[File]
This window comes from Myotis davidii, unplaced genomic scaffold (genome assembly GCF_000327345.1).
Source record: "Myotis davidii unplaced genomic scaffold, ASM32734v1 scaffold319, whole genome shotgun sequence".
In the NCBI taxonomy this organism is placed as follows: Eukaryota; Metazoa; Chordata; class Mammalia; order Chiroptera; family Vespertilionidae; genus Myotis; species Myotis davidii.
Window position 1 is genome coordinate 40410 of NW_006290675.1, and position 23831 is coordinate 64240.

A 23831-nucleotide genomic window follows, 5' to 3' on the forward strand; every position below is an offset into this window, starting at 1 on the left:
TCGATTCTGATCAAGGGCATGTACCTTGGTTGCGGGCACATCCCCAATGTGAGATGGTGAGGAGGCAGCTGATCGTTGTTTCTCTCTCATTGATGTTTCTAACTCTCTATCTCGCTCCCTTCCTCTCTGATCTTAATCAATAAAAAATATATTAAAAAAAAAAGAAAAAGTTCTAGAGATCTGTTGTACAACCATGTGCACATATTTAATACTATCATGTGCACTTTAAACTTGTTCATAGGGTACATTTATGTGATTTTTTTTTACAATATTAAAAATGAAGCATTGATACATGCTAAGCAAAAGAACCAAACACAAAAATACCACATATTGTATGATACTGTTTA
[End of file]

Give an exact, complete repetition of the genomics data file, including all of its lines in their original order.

This window comes from Myotis davidii, unplaced genomic scaffold (genome assembly GCF_000327345.1).
Source record: "Myotis davidii unplaced genomic scaffold, ASM32734v1 scaffold319, whole genome shotgun sequence".
In the NCBI taxonomy this organism is placed as follows: Eukaryota; Metazoa; Chordata; class Mammalia; order Chiroptera; family Vespertilionidae; genus Myotis; species Myotis davidii.
Window position 1 is genome coordinate 40410 of NW_006290675.1, and position 23831 is coordinate 64240.

A 23831-nucleotide genomic window follows, 5' to 3' on the forward strand; every position below is an offset into this window, starting at 1 on the left:
TCGATTCTGATCAAGGGCATGTACCTTGGTTGCGGGCACATCCCCAATGTGAGATGGTGAGGAGGCAGCTGATCGTTGTTTCTCTCTCATTGATGTTTCTAACTCTCTATCTCGCTCCCTTCCTCTCTGATCTTAATCAATAAAAAATATATTAAAAAAAAAAGAAAAAGTTCTAGAGATCTGTTGTACAACCATGTGCACATATTTAATACTATCATGTGCACTTTAAACTTGTTCATAGGGTACATTTATGTGATTTTTTTTTACAATATTAAAAATGAAGCATTGATACATGCTAAGCAAAAGAACCAAACACAAAAATACCACATATTGTATGATACTGTTTA